In Zagreb we had a meeting with the Chief of the Department for Control Over the Acts of the Police at the Ministry of Interior, Mr Ivanušec. He did not deny that our information about police abuse of Roma might be true. However, he told us that Roma do not report police misconduct to his department, so he felt there was nothing he could do about it. He explained that the Croatian state is very young - only eight years old - and that it takes at least eight years to become a professional policeman. So he hoped that in the future there would be fewer "unprofessional acts". It did not sound as if the Croatian authorities were doing much to expedite this process. He said that policemen are trained in human rights at the police school, but did not go into detail as to the content of such human rights training. Mr Ivanušec stated with evident pride that his department is staffed by the most professional and respected officers of the police force, a fact which, according to him, was enough to guarantee independent control over the police, and prevent biased treatment of Roma. He did not cite any examples of police officers being disciplined for abuse of their authority.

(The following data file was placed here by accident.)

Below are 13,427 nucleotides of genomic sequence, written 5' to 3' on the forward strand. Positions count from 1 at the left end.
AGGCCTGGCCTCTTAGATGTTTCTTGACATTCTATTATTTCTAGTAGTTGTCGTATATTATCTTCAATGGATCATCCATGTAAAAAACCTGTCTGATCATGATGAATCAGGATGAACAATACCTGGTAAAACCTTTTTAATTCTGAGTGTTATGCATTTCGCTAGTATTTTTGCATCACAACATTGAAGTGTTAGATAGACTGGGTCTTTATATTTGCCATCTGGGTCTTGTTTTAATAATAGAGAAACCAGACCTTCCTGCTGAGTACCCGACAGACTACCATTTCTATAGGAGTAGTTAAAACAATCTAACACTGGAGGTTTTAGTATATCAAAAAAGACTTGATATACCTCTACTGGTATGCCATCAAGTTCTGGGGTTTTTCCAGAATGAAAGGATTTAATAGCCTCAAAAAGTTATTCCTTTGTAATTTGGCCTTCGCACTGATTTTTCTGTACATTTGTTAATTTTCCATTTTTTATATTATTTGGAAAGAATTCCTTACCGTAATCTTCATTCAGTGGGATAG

Civilian violence also exists in Croatia. Cases of attacks on Roma by non-Romani residents have reportedly occurred in the towns of Darda, Bilje, and Beli Manastir (Osiječko-baranjska županja, northeastern Croatia, close to the border with Serbia). Mr R.T. from Bilje abandoned his house and went to live with relatives because two months earlier his house had been attacked and partially damaged while he had been away. He said that there used to be forty to fifty Romani families in Bilje before 1997. In September 1997, ethnic Croats who had fled this part of the country during the war began returning to Bilje and Roma started selling their houses and leaving for other parts of the country or for Serbia because of systematic threats and maltreatment by ethnic Croats.